After waiting 2 hours and 29 minutes in the ER, Tashonna Ward and her sister decided to go to urgent care. She never made it. She passed out en route and collapsed and died in the urgent care parking lot. The cause of death: hypertensive cardiovascular disease.
While many reports mentioned the emergency room wait times that led to Ward’s death, a few have reported that she developed cardiomegaly due to pregnancy complications from a miscarriage in March of 2019. In fact, the Milwaukee County Medical Examiner’s Report states that the “decedent did develop cardiomegaly during pregnancy.”Continue reading “Woman Dies From Pregnancy-Related Complications After Waiting Hours in Emergency Room”
Remember Dr. Martin Luther King Jr. Today By Donating to His Historic Sites In Atlanta and Montgomery
A few years ago I traveled through Alabama on its Civil Rights trail with the Alabama Tourism Board. I am so glad I went on that trip. I learned so much about the Civil Rights movement that I didn’t know and visited poignant historic sites that really brought the movement to life. Today on this Martin Luther King Jr. Day I want to share some … Continue reading Remember Dr. Martin Luther King Jr. Today By Donating to His Historic Sites In Atlanta and Montgomery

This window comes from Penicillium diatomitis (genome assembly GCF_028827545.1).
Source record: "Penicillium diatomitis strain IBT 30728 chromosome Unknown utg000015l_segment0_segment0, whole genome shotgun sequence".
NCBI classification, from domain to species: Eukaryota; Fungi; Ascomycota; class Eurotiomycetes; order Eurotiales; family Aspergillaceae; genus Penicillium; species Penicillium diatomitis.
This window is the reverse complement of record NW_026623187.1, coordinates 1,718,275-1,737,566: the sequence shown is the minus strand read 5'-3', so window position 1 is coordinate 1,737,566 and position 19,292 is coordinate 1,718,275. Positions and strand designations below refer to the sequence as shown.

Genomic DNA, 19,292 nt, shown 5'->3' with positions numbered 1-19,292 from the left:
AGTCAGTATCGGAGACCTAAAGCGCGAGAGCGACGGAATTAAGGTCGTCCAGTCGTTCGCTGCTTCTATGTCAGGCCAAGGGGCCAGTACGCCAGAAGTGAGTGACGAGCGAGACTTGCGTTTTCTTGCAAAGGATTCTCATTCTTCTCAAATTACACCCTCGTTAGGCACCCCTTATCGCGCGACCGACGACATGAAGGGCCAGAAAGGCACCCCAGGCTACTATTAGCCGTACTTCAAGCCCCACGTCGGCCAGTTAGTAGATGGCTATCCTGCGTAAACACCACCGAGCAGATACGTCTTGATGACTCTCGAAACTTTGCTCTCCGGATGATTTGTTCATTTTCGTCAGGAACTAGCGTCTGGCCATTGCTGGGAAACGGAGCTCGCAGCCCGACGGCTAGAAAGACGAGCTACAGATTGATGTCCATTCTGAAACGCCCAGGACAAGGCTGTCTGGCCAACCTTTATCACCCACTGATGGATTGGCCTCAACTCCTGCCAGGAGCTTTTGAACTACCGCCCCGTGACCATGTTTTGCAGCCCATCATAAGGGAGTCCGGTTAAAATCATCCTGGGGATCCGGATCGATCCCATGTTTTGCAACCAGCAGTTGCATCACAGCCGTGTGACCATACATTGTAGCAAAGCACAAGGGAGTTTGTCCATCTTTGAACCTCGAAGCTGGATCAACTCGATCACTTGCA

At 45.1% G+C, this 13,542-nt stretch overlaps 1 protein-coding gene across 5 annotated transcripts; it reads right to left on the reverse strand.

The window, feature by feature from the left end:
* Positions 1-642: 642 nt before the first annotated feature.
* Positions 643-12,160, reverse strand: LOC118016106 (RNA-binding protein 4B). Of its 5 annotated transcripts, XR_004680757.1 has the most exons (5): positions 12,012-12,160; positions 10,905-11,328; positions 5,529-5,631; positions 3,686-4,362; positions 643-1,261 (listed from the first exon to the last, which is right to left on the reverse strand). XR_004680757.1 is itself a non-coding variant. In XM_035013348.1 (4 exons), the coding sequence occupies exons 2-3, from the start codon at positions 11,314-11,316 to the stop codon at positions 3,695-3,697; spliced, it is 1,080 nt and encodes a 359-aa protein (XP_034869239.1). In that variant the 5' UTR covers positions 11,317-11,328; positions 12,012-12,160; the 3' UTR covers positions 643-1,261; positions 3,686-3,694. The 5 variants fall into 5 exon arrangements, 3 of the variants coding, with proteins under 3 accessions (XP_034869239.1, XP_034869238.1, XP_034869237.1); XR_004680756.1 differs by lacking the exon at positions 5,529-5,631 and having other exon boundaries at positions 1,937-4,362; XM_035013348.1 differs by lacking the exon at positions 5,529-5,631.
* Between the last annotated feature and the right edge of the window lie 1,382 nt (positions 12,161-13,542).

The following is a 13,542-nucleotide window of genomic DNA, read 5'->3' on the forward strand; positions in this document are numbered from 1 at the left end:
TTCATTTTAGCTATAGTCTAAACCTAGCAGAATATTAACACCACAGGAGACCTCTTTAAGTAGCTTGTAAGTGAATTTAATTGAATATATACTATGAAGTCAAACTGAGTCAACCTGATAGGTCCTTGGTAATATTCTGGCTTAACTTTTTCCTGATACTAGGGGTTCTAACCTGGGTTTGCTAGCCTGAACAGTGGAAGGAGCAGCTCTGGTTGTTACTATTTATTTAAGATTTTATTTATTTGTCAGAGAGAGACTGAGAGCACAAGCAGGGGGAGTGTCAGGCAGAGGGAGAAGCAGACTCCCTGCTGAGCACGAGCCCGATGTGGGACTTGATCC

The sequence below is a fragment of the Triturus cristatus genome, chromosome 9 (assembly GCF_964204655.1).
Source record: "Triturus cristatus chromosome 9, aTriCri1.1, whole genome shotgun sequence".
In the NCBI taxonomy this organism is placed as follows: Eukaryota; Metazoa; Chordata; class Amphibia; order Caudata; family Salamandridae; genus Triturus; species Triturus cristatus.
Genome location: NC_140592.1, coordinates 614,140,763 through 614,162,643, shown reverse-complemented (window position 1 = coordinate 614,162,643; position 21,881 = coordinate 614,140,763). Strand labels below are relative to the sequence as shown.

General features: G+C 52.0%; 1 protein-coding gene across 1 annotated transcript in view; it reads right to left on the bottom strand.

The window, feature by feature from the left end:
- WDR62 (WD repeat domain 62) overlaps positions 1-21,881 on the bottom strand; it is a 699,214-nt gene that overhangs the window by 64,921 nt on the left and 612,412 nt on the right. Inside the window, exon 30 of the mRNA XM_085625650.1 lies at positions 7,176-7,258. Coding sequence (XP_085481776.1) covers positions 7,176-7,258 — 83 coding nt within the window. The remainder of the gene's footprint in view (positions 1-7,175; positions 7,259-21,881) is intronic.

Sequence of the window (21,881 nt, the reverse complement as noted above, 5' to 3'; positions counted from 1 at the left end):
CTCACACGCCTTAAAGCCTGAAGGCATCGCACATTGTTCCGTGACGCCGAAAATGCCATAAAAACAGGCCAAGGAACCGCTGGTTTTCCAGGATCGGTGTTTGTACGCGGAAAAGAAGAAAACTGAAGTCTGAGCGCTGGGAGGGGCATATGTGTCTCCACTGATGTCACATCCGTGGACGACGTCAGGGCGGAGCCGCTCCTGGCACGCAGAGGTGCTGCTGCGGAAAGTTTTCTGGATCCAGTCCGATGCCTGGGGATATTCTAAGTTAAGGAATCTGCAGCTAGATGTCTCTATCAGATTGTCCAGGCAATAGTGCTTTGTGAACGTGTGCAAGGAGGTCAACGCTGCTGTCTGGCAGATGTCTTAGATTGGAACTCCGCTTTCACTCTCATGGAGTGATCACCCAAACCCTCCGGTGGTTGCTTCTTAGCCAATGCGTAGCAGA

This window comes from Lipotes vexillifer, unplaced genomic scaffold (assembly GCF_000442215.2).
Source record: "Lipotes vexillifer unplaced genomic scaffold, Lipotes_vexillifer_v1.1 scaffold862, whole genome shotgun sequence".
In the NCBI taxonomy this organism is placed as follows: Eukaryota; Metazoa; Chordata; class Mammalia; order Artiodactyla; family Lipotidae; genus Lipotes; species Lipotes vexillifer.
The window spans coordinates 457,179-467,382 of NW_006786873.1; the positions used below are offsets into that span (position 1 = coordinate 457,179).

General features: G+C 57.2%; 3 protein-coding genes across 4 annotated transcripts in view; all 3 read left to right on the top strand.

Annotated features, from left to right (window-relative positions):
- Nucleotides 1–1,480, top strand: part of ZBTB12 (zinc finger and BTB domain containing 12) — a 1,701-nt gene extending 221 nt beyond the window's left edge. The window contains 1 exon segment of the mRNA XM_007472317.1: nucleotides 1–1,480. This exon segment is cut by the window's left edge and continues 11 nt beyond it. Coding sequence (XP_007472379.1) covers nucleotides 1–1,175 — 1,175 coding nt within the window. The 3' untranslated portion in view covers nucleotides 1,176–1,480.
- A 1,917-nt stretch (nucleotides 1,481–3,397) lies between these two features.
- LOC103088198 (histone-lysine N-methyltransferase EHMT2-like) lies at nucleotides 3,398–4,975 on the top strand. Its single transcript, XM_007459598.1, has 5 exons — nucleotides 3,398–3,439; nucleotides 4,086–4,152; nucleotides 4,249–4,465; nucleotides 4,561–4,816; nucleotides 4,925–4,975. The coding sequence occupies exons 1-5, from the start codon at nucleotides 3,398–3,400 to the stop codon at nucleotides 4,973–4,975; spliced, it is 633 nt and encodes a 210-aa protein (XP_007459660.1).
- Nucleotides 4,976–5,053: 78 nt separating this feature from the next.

Jewelry That Gives Back to Oceans
I have been a bit obsessed lately with two Instagram accounts that I absolutely love: @paulnicklen and @Mitty. Paul Nicklen and Cristina Mittermeier respectively are prolific underwater photographers and founders of Seal Legacy, an organization committed to creating healthy and abundant oceans for us and the planet.
It’s funny: As much as I love the oceans I don’t really visit them often. Sure, I fly over them often and at long stretches and I take photos of the ocean from a distance like the one above that I took in the Philippines, but I never get up close and personal to the ocean. I would like to change that one day. In the meantime, I live vicariously through Nicklen and Mittermeier. Also, as I sat looking at their work I wondered how I can help the oceans in my own little way and you can, too. Here are jewelry companies that have beautiful bling while also giving back to oceans, ocean clean-ups, reefs, and ocean life.Continue reading “Jewelry That Gives Back to Oceans”